How can counselling can help me learn social skills such as being assertive, solving problems, and setting goals?
As human beings, we are social creatures and need to interact with others regularly. During our lives we must learn how to make decisions, set goals for our future, and speak up for ourselves so that we get our needs met. Procrastination can often be the result of an inability to make a decision or set yourself a realistic goal. Knowing how to respond to a challenging situation in an assertive manner instead of an aggressive manner decreases the chance of conflict and misunderstandings, as well as more honest and open interactions with others.
Children too can benefit from learning these types of social skills to help them deal with the different the different types of social situations they are faced with day-to-day learning, bullying, peers, siblings, discipline, demands and expectations.
Seeking help from a counsellor may assist your process because they are not involved nor have a vested interest in the outcome, they are neutral, and can help you to find a balance between emotion and logic.
Types of Communication
Passive – “I’m not OK, you’re OK”. The use of submissive, compliant, vague, meek, subservient, dutiful language, often putting themself last or down whilst praising others. They believe that the other is always right and may have few real opinions of their own. Eye contact is avoided or snatched; body posture is hunched, stooped, shuffling feet; voice is soft. They may fiddle with their hands, touching their face or hair. Actions and words do not align. Personal space is often invaded without challenge to inappropriate touching. Using this sort of communication results in giving in to others, rarely getting their own needs met, feeling frustrated and self-critical. People with a passive way of communicating may present to counselling because they feel:
- anxious because they feel they are not in control of their own life, people “walk all over” them
- depressed because they feel stuck or helpless
- resentful because they are not getting their needs met, or because they think that people don’t consider their feelings
- confused because they don’t know what their needs are
Aggressive – “I’m OK, you’re not”. The use of harsh, demeaning, cruel, bullying, superior language that shows little respect or consideration for others. Will interrupt, talk over the top off, and cut people off mid-sentence. They hold the belief that they are right, they are more important, and they deserve or are entitled to have things done their way. It’s a “my way or the highway” type attitude. Eye contact is direct and often threatening, staring or narrowed. They hold their body stance in a manner that makes them seem bigger – head high, hands on hips, feet apart. Aggressive people will often point their finger at another, pound on the table, or shake a fist at someone. They will not hesitate to invade someone’s personal space, and struggle with the concept of boundaries. Consequences of this aggressive communication style may be that they make enemies and alienate others, as well as feeling and angry and resentful when they do not get their own way. Aggressive communicators will often only present for counselling because something negative has happened in their life (at work or at home) and they have been force to address it. “my wife says that she will leave me if I don’t come to counselling to address my anger…the boss says that I have an anger management issue and I won’t get the promotion I deserve if I don’t do something about it”.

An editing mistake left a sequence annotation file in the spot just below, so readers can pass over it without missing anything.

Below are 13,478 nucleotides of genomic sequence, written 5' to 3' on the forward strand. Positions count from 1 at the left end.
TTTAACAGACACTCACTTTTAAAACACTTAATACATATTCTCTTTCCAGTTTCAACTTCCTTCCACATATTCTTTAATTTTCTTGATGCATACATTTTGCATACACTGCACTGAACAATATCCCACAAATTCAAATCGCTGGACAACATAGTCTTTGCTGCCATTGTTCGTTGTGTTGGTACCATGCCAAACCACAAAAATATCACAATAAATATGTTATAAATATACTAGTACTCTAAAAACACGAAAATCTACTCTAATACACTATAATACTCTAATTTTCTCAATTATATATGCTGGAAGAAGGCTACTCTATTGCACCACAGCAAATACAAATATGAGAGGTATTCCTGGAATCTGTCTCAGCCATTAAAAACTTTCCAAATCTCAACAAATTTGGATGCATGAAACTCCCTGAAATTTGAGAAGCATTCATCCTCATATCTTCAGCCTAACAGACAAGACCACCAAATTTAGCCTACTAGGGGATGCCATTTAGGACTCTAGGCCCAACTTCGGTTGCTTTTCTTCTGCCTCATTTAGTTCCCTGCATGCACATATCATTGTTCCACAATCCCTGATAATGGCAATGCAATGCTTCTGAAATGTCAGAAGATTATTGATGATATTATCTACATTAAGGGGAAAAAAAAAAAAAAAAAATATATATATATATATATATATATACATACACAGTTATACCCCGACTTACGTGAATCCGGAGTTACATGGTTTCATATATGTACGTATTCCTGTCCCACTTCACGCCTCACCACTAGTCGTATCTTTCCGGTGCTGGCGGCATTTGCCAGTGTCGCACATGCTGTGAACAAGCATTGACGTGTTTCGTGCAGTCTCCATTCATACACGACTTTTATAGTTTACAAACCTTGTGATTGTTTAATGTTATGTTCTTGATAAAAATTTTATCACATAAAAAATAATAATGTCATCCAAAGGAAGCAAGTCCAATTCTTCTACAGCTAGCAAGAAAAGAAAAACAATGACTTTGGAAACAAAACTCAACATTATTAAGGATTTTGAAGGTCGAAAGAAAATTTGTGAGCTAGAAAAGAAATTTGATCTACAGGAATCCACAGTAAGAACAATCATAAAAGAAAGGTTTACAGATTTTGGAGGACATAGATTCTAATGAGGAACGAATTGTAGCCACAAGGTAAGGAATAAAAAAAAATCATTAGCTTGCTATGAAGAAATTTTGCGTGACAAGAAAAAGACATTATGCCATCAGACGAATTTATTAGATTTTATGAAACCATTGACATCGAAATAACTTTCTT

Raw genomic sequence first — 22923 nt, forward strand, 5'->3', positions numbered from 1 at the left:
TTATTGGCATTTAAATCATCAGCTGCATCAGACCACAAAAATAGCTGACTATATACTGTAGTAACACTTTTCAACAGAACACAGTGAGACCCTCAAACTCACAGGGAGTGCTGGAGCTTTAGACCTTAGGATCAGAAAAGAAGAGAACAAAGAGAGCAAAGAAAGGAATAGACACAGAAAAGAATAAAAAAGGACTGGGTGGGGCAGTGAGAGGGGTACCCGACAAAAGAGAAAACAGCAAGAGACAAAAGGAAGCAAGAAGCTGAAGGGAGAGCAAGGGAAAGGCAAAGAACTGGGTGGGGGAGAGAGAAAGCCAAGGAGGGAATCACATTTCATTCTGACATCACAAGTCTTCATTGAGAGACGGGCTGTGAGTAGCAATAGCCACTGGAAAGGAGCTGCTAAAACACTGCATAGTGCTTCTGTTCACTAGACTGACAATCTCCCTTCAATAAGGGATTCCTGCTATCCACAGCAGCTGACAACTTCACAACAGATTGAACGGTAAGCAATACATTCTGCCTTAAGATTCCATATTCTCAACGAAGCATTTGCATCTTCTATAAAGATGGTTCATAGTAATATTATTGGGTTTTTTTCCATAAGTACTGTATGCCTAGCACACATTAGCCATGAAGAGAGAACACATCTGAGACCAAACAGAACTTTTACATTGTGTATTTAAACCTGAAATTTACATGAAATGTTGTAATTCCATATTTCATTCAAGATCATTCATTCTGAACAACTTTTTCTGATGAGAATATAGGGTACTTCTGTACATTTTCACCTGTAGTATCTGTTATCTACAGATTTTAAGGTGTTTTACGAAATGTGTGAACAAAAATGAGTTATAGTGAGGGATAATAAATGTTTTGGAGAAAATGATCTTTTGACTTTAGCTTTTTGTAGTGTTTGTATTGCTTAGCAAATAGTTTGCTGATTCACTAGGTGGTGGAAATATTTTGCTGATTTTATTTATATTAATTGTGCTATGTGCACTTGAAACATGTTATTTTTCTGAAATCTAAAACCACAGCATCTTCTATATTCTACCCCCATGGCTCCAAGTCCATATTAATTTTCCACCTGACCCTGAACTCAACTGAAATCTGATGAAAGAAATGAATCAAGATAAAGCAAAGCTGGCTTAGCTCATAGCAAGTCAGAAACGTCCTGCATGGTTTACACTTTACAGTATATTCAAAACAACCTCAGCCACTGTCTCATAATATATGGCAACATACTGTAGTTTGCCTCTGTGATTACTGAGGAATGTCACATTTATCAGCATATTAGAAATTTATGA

Passive – Aggressive – “I’m not OK and I’m going to make sure you’re not OK as well”. The use of verbal and non-verbal language that appears to be passive and accepting on the outside, but the following actions are indirectly hostile or undermining to the other. They use sarcasm as a tool to mask their real resentment of a situation, mutter to themselves under their breath, and have difficulty owning their anger, frustration and resentment. They seem to be co-operating but underneath they are somehow sabotaging or disrupting the process. Consequences of this type of communication is that they get trapped in a cycle of feeling powerless and resentful, then acting out in a negative way towards others around them, which alienates them, leaving them feeling powerless and resentful. People lie this present to counselling with:
- depression because they feel socially isolated and powerless
- anxiety because they do not understand the conflict between the way they feel and the way they behave
- anger, frustration and confusion because they cannot see what they have done wrong
Assertive – “I’m OK, you’re OK”. The use of verbal language that is respectful and polite and aligns with their body language, gestures and actions. Is open to calm discussion of alternatives and different perspectives. Interacts with others as equals. Eye contact is warm, comfortable and direct, body posture and gestures are relaxed, open, confident and appropriate. Personal space of self and other is respected, as well as an awareness of no inappropriate touching . As a result of this style of communication, people develop and maintain healthy, happy relationships with others.